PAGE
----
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Help! Having issues anodizing 7075 aluminum fasteners and small parts
April 10, 2015
Q. Yesterday I attempted to anodize 7075 aluminum screws and 7075 small RC parts. I ran into some issues so now I have a lot of questions.
Here are some details, I have two 6061 aluminum plates as my diodes, and I am using titanium wire as my anode for the 7075 aluminum parts. But it seems that the parts are not pulling any current. What should I be using as my anode? I was told you want to use the same aluminum type that you are anodizing or titanium. And because I couldn't find 7075 aluminum wire I went with titanium wire instead. Does anyone make like a small aluminum tree that I can put parts on to do multiple parts at one time? Because I know that it would pull more current. The parts are not anodizing because the current drops off after about five minutes of being inside the bath.
My other problem is I don't know how to anodize the screws, I was using titanium wire that wrapped around a titanium bowl and then placed the screws inside the bowl inside the bath. I think I would be able to anodize the aluminum screws using an aluminum basket or strainer of some sort but again I was under the assumption that it has to be the same type of aluminum otherwise you'll just anodize the anode and not your parts. Can anyone Tell me a better way to anodize 200 small fasteners including screws washers and nuts?
Any help is gladly appreciated please tell me if you need more details or if I'm doing something wrong I thought it would all work out the first time because I did tons of research all the research I can really find. but then my dad said you can do all the research you want you won't get it right till you have experience. He said you can read a book on how to rebuild aPorsche engine but until you actually do it you never going to get it right. He was a Porsche and BMW mechanic for a while so pardon the analogy.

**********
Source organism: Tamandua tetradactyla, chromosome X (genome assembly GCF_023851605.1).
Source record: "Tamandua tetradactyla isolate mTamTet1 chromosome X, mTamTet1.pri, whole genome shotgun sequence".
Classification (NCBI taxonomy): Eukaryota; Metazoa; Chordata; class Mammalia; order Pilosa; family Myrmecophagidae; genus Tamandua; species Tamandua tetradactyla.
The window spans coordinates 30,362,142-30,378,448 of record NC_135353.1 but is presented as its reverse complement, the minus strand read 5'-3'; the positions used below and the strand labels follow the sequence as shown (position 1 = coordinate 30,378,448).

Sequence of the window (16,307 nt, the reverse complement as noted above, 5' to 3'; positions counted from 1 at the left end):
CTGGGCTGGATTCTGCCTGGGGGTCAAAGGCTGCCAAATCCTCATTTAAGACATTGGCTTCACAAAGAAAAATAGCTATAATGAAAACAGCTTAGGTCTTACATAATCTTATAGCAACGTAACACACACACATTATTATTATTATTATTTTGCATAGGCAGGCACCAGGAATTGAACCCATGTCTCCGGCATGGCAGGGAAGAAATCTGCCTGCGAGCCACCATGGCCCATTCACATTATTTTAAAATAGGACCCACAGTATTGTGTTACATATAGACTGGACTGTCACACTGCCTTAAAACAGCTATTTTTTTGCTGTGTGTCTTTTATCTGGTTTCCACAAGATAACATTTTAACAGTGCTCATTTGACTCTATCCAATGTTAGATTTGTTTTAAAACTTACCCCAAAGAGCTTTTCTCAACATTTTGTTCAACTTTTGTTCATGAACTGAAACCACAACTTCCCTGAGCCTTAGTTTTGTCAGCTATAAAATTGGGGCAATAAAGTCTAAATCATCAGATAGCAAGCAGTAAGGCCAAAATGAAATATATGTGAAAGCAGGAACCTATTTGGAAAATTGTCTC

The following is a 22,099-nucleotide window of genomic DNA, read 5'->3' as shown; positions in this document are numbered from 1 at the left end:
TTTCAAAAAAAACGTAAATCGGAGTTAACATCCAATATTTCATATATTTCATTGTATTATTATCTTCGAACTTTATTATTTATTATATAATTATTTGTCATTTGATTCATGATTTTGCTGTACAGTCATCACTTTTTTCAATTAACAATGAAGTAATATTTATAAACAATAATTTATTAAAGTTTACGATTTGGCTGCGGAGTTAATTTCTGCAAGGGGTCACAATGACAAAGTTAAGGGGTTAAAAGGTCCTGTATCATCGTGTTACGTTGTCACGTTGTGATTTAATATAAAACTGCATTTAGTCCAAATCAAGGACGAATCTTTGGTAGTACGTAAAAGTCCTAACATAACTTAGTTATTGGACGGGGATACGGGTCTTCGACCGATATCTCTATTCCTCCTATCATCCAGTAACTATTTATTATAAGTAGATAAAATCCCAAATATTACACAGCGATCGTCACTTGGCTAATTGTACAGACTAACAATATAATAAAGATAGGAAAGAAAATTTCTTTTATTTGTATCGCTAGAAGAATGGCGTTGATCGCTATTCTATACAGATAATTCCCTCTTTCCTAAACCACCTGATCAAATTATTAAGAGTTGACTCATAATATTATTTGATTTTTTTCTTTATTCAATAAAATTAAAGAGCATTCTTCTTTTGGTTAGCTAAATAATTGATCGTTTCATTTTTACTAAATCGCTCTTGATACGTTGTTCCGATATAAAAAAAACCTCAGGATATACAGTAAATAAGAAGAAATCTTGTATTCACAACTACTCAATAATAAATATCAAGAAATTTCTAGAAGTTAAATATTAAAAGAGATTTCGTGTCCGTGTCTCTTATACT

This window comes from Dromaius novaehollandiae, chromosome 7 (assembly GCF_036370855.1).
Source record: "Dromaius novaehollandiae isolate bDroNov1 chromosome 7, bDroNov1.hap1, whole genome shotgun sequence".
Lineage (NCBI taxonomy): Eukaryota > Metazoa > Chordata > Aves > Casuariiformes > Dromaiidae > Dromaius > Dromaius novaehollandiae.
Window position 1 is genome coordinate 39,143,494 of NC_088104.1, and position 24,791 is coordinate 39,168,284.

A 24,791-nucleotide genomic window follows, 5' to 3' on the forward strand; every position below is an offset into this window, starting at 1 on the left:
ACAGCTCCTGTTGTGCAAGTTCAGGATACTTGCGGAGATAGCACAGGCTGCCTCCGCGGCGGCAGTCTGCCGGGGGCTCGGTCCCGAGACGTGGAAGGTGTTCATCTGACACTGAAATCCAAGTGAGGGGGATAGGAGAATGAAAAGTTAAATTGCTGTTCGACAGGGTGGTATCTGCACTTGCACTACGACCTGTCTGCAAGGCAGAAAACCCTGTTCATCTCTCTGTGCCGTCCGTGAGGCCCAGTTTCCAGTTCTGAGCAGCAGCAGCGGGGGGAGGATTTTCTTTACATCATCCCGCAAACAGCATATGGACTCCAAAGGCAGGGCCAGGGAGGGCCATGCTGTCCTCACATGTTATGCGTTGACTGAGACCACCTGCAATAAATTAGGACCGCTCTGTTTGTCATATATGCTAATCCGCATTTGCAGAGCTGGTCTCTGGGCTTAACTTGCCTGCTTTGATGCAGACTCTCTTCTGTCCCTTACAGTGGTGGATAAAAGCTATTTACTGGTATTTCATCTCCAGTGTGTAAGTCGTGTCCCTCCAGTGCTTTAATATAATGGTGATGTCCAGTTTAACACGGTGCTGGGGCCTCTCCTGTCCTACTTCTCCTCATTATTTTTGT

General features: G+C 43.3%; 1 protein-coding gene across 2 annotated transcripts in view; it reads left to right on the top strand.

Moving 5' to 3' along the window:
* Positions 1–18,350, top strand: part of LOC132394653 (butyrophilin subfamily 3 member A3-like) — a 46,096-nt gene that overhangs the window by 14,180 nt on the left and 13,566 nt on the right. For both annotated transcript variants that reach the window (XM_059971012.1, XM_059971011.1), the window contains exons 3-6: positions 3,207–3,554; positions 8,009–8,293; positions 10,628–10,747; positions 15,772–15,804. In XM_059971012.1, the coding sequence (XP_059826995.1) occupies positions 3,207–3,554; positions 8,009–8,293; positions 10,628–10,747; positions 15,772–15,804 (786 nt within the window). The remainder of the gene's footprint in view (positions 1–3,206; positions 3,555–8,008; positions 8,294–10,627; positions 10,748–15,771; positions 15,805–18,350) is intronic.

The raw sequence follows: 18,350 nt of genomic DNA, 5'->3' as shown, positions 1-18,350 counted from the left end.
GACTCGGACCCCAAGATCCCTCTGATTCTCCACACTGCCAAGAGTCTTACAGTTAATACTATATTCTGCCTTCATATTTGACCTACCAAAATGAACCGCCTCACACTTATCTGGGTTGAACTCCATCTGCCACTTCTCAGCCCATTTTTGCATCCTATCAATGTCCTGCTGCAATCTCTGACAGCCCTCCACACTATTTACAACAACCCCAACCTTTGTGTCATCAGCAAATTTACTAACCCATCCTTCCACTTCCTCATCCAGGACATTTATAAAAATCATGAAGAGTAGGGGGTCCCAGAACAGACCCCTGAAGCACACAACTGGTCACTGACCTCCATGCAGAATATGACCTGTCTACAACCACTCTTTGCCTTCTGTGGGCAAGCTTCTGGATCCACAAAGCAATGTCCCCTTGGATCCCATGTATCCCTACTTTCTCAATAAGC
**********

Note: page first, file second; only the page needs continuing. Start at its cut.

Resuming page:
Hobbyist - United States
Hi Ian. Your dad is certainly right that you also need hands-on experience -- but that doesn't mean that your research was 100% correct :-)
The first update to your research is: don't use the term "diode"; it doesn't belong in this discussion. The aluminum piece that you wish to anodize is the anode; the counter-electrode, which can also be made of aluminum, is called the cathode. There are better types of aluminum for the cathode, like 6363, but I don't think it's crucial at this point. Yes, you can use titanium wire to connect things up, but it has very limited current-carrying capability.
The "trees" you seek are called titanium anodizing racks, but I think you'll find them prohibitively expensive for a hobbyist.
You cannot anodize in a titanium bowl like that because the anodized coating is insulative, and as soon as it starts building, you'll lose contact to your parts and the anodizing will stop. It is possible to anodize in a titanium strainer if you have something mushing the parts together and jamming them against the strainer, but it's not easy, and shouldn't be anywhere near your first trials.
I think you might want to invest your time in an anodizing book or metal finishing book of some sort. Call me an old fogey, but when someone puts months or years of effort into writing a book, you get something that is structured and makes sense. When you jump around on the web, where nobody has invested their time in structuring the instruction because there is no way to be paid for those years of work, you read truths and falsehoods all homogenized together; you read the same low level stuff a stultifying number of times, while you can't understand the higher level stuff because you haven't been prepared for it -- it's very difficult to learn much that way. Anodizing is a process, it's not a single step. There is usually cleaning, etching, desmutting, anodizing per se, dyeing, and sealing.
Ask you dad whether his shops had printed Shop Manuals for those Porches and BMWs or they just bounced around the web looking for the info to repair those cars :-)
Best of luck.
Ted Mooney, P.E. RET
Aloha -- an idea worth spreading
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